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By Ashley Stedman
and Elmira Aliakbari
The Fraser Institute

Mining investors are eyeing all three territories in Canada’s North, according to the Fraser Institute’s annual survey of mining companies.

Ashley Steadman

Ashley
Stedman

For the first time in more than five years, all three territories are among the top 15 most attractive regions for mining investment worldwide.

But territorial governments and the federal government must implement policy reforms to capitalize on this moment, which could bring much-needed investment, employment and government revenue to areas of the North.

Every year, the Fraser Institute surveys miners around the world to determine which jurisdictions are attractive – or unattractive – for investment based on policies and geology. The survey spotlights policies (taxes, duplicative regulations, availability of labour and skills, etc.) that govern the mining industry and impact the investment attractiveness of jurisdictions.

Elmira Aliakban

Elmira
Aliakbari

All three territories improved their rank this year, largely because investors view the North’s mineral potential more favourably. The Northwest Territories rose from 21st last year in overall attractiveness to 10th this year, Yukon rose from 13th to ninth, and Nunavut improved its rank from 26th to 15th.

However, while investors have increasingly positive perceptions of the minerals in Canada’s territories, the policy environment raises some concerns. When considering policy factors alone, all three territories fall out of the top 15 jurisdictions worldwide, meaning the territories could benefit from policy reform.

For example, late last year, Dominion Diamond Mines and Rio Tinto Group found the largest diamond ever discovered in North America – a 552-carat yellow gem at the Diavik mine in the N.W.T. The diamond is almost three times larger than the next largest stone ever found in Canada.

While mines in Canada’s North produce some high-quality diamonds, this was a unique find especially given that diamond mining in this area of Canada’s subarctic is extremely difficult due in part to transportation challenges. There are no permanent roads so the only access is by air or temporary ice roads that must be rebuilt each winter.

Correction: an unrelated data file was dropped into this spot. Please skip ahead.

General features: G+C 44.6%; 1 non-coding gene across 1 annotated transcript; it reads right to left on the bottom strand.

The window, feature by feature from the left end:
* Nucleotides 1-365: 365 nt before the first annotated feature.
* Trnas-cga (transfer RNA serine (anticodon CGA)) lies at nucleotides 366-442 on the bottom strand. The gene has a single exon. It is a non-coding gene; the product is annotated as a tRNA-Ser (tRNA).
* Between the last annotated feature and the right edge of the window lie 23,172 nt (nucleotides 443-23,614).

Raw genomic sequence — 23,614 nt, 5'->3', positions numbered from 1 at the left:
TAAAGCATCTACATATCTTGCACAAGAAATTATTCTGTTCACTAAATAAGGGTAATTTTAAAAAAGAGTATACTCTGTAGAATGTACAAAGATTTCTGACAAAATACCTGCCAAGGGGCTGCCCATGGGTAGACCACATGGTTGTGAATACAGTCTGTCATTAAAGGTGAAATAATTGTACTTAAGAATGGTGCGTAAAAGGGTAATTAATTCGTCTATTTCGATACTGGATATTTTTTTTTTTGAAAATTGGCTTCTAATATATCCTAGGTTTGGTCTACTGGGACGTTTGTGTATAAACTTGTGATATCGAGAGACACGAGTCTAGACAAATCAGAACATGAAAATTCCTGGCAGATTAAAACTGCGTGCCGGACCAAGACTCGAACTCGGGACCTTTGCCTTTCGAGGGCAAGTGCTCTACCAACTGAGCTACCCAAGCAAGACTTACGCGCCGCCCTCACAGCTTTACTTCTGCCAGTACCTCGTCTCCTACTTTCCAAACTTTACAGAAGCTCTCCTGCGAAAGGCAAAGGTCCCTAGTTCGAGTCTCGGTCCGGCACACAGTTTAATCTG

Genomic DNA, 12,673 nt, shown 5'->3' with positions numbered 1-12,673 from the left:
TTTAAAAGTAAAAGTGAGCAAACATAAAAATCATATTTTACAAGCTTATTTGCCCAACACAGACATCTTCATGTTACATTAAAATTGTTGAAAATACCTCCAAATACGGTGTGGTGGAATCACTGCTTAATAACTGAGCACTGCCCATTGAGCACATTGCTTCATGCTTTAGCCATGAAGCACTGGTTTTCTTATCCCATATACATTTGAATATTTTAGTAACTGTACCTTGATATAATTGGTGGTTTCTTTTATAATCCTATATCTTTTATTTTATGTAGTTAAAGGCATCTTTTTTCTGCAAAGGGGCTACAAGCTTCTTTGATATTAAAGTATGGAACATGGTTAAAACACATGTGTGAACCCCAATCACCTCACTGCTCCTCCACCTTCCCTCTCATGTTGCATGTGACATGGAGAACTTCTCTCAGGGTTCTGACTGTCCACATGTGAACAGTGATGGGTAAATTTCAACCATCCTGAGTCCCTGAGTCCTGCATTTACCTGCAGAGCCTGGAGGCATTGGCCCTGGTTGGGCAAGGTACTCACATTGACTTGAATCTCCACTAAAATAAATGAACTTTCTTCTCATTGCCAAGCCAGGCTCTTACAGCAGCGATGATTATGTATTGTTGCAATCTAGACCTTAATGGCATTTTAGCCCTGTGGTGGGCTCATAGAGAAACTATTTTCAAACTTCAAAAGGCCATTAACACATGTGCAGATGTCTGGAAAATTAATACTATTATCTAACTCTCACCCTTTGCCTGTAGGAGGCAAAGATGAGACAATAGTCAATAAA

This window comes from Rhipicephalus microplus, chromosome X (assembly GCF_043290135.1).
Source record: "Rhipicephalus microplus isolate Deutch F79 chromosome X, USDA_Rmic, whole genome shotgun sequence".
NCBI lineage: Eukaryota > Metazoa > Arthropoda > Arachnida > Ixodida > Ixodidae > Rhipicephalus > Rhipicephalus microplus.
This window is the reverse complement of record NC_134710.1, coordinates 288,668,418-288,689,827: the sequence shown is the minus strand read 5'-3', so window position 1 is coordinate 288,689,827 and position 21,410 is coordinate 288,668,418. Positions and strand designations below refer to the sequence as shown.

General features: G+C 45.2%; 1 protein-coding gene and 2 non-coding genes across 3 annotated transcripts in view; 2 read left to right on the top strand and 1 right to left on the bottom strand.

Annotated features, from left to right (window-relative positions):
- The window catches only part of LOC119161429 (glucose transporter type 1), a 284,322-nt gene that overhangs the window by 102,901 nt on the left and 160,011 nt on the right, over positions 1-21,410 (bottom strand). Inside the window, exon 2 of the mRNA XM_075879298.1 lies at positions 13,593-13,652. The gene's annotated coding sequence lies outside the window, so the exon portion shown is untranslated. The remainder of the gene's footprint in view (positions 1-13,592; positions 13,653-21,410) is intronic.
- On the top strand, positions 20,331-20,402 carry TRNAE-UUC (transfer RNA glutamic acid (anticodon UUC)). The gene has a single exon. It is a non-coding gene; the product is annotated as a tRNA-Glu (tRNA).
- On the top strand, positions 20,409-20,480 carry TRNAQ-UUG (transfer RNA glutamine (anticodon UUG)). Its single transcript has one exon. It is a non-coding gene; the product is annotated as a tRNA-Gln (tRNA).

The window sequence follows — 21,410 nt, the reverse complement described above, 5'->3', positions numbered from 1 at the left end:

Not surprisingly, mining investors identified infrastructure issues in Canada’s North as a major area of concern in the survey.

In fact, 93 per cent of respondents for Nunavut and 78 per cent for the N.W.T. see infrastructure as a deterrent to investment.

More than half of respondents for all three territories see uncertainty about protected areas as a deterrent to investment.

And more than 55 per cent of respondents for the N.W.T. and Yukon see disputed land claims as a deterrent to investment.

Regulatory duplication and inconsistencies also seem to be an escalating concern in N.W.T. and Nunavut as the majority of respondents view this factor as a deterrent to investment.

It’s a positive sign that investors are eyeing the attractive geology in Canada’s North, but mineral deposits alone are not enough to attract precious commodity investment dollars. Valuable investment dollars will flow to jurisdictions with attractive policies.

Clearly, the North is on the precipice of great prosperity and opportunity. But governments must streamline regulations and provide certainty about land claims to capitalize on the considerable mineral potential.

Ashley Stedman is a senior policy analyst and Elmira Aliakbari is the associate director of natural-resource studies at the Fraser Institute.


canada north mining

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